Get a nerf gun, paint it black or what not. Be sure to put a bit of orange at the end.<br />
lush!!<br /> <br /> how much for the templates?<br />
Lush? <br /> <br /> $100.00 for:<br /> &bull;Vest<br /> &bull;Armor front<br /> &bull;Armor back<br /> &bull;Shoulder Pads<br /> &bull;Tricept Pads<br /> &bull;Forearms<br />
Nice! I just realized that I don't have to put fake armor plates on an old shirt.. I can make one! :D Thanks for the i'ble! (by make one, i mean a vest/shirt)
&nbsp;Exactly! &nbsp;I got tired of ruining my clothes. &nbsp;Plus it is easy to get off and on. &nbsp;If you are going to try this I have one suggestion: Make the chest armor about an inch or so smaller than I showed. &nbsp;I am having a little trouble crossing my arms. &nbsp;Other than that, enjoy! &nbsp;And thanks for the comment.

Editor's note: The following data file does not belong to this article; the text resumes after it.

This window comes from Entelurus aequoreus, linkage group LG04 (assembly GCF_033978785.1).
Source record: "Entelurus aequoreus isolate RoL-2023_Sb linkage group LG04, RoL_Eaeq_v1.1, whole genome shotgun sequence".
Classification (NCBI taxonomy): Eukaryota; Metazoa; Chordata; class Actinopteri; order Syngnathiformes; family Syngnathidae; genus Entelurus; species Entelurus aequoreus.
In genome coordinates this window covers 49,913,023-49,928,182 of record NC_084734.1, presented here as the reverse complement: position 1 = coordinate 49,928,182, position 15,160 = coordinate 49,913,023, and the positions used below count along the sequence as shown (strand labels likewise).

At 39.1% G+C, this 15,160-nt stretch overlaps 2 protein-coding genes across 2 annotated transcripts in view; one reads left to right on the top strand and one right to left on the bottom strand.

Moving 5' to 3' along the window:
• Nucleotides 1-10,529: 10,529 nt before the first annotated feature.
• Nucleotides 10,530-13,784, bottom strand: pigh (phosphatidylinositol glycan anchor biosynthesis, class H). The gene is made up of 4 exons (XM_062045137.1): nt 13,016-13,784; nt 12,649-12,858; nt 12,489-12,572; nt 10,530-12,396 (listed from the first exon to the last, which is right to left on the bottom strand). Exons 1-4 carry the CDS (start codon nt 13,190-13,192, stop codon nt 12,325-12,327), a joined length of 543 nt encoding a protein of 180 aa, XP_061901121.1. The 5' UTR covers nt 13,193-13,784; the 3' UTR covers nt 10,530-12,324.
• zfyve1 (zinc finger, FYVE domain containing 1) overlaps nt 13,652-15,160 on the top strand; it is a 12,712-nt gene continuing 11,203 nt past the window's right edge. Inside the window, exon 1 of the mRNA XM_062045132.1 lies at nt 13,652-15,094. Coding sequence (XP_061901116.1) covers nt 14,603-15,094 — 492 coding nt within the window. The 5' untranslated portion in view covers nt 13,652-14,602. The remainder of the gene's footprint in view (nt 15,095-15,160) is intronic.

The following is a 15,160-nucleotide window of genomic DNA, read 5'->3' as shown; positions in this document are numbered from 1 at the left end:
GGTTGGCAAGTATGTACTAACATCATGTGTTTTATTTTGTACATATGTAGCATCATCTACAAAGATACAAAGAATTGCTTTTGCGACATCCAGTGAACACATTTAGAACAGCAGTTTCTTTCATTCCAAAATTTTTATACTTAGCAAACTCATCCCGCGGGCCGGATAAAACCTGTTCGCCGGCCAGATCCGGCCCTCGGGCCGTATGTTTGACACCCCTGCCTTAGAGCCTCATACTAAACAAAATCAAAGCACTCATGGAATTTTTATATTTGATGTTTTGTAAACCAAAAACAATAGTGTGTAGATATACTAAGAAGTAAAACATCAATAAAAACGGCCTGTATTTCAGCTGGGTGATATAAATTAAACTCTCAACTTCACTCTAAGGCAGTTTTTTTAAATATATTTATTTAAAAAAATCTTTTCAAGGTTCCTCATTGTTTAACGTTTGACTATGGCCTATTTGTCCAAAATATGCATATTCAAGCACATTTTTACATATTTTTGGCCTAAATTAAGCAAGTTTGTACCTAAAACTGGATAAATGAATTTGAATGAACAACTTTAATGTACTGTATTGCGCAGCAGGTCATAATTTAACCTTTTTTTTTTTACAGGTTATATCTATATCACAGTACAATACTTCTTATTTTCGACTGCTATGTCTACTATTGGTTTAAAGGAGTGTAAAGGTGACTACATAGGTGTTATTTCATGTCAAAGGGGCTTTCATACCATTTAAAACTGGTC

No problem, looks awesome! And I love how the foam actually looks... not porous (is there a word for that?).&nbsp;Did you use a vest template from a book or something and modify it, or was it all drawn yourself?<br />
&nbsp;Nope. &nbsp;I created all the patterns just by looking at different angles of the character and overlaying my drawings on top of the photographs for scale. &nbsp;I then measured my upper body and did a few sample paper tests for the right sizing. &nbsp;As far as the back goes, I was unable to find good pictures for reference so I went to the store and got an action figure for reference. &nbsp;Gotta do what you gotta do! &nbsp;The foam reacted very well to the silver spray paint and I think it looks cool too. &nbsp;Blue painter's tape was my dearest friend!
Sweet. I might eventually try this (yet another failed promise xD). It'sreally cool.
<p>8th picture is sweet! Great ible!</p>
excellent.....GREAT&nbsp;IDEA!!!&nbsp;thanx a lot